Trump’s mail-in voting tweet sparks war of words between Facebook and Twitter

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On Tuesday Twitter made a move which has sent ripples through the internet.

That move was labeling a tweet by US President Donald Trump as potentially misleading. The tweet in question was about mail-in ballots and how, according to Trump, they will be used for fraudulent votes.

Twitter added a label urging anybody who saw the tweet to “get the facts about mail-in ballots” and the president flipped his lid.

“Republicans feel that Social Media Platforms totally silence conservatives voices. We will strongly regulate, or close them down, before we can ever allow this to happen. We saw what they attempted to do, and failed, in 2016. We can’t let a more sophisticated version of that,” Trump tweeted before – once again – claiming that mail-in ballots would allow cheating, forgery and theft.

The fallout out from this incident included Facebook chief executive officer, Mark Zuckerberg, who appeared in an interview with Fox News. While the full interview will only be released today, a snippet from it has raised our eyebrows.

“We have a different policy I think to Twitter on this. I just believe strongly that Facebook shouldn’t be the arbiter of truth of everything that people say online. In general I think that private companies probably shouldn’t be, especially these platform companies, shouldn’t be in the position of doing that,” said Zuckerberg in the snippet.

While it is just a slice of the interview, we are left scratching our heads.

The reason we’re confused is that despite what Zuckerberg said in that interview Facebook has acted as an “arbiter of truth”. The firm uses a third party to fact check news online, something it details on its Facebook for Business website.

In 2018 the social network partnered with Africa Check and AFP to bring fact checking to South Africa.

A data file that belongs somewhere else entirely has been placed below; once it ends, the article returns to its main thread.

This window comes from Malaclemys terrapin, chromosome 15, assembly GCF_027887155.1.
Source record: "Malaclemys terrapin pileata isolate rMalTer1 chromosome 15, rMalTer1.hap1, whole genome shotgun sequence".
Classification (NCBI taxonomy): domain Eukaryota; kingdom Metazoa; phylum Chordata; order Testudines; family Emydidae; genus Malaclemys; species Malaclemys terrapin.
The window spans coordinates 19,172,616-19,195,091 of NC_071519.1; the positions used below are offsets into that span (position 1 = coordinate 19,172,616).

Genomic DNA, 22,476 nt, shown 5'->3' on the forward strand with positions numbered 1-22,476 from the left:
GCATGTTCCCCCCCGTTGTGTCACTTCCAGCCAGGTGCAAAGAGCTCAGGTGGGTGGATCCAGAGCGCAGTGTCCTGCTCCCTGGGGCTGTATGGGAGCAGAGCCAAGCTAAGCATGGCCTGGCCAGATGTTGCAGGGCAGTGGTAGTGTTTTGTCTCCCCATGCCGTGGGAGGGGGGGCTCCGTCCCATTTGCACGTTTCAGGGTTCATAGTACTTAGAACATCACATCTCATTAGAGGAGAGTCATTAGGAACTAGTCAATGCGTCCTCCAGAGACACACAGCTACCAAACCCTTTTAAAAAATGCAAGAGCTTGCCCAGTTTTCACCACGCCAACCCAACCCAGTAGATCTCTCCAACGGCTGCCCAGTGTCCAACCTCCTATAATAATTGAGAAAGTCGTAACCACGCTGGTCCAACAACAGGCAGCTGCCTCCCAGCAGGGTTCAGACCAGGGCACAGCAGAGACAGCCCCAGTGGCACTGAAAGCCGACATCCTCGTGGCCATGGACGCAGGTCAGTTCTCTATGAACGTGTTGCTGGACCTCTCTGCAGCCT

In 2019 Instagram – a Facebook company – made the announcement that it will label content that comes from Facebook which is false, as misinformation.

Just this year Facebook labelled a deepfake video featuring Joe Biden seemingly endorsing Trump for re-election as “partly false”.

Perhaps the full interview with Fox News will alleviate our confusion.

Following Zuckerberg’s statement Twitter CEO Jack Dorsey took to his platform to refute what the Facebook CEO said.

“We’ll continue to point out incorrect or disputed information about elections globally. And we will admit to and own any mistakes we make,” tweeted Dorsey.

“This does not make us an ‘arbiter of truth.’ Our intention is to connect the dots of conflicting statements and show the information in dispute so people can judge for themselves. More transparency from us is critical so folks can clearly see the why behind our actions,” he added.

The CEO then pointed to Twitter’s Civic integrity policy to inform users about how Twitter decided to label Trump’s tweet.

Dorsey also slammed anybody who had turned its sights on Twitter employees and were blaming them for making the decision. A Fox News report retweeted by Trump slammed Twitter head of site integrity, Yoel Roth, for anti-Trump tweets in 2017 and 2016.

While Fox News claims Roth tweets were never fact checked it fails to mention that the policy in question is specifically applied during elections. Beyond that, the policy was only implemented in October 2018, long after the tweets cited by Fox News.

It seems that face checking is the enemy in the eyes of Donald Trump and we have to wonder, with a global pandemic gripping the world and the US reporting 97 529 deaths, is a war with Twitter over its policies really where his attention should be?

[Image – CC BY SA 2.0 Gage Skidmore]

Brendyn Lotz

Brendyn Lotz

Brendyn Lotz writes news, reviews, and opinion pieces for Hypertext. His interests include SMEs, innovation on the African continent, cybersecurity, blockchain, games, geek culture and YouTube.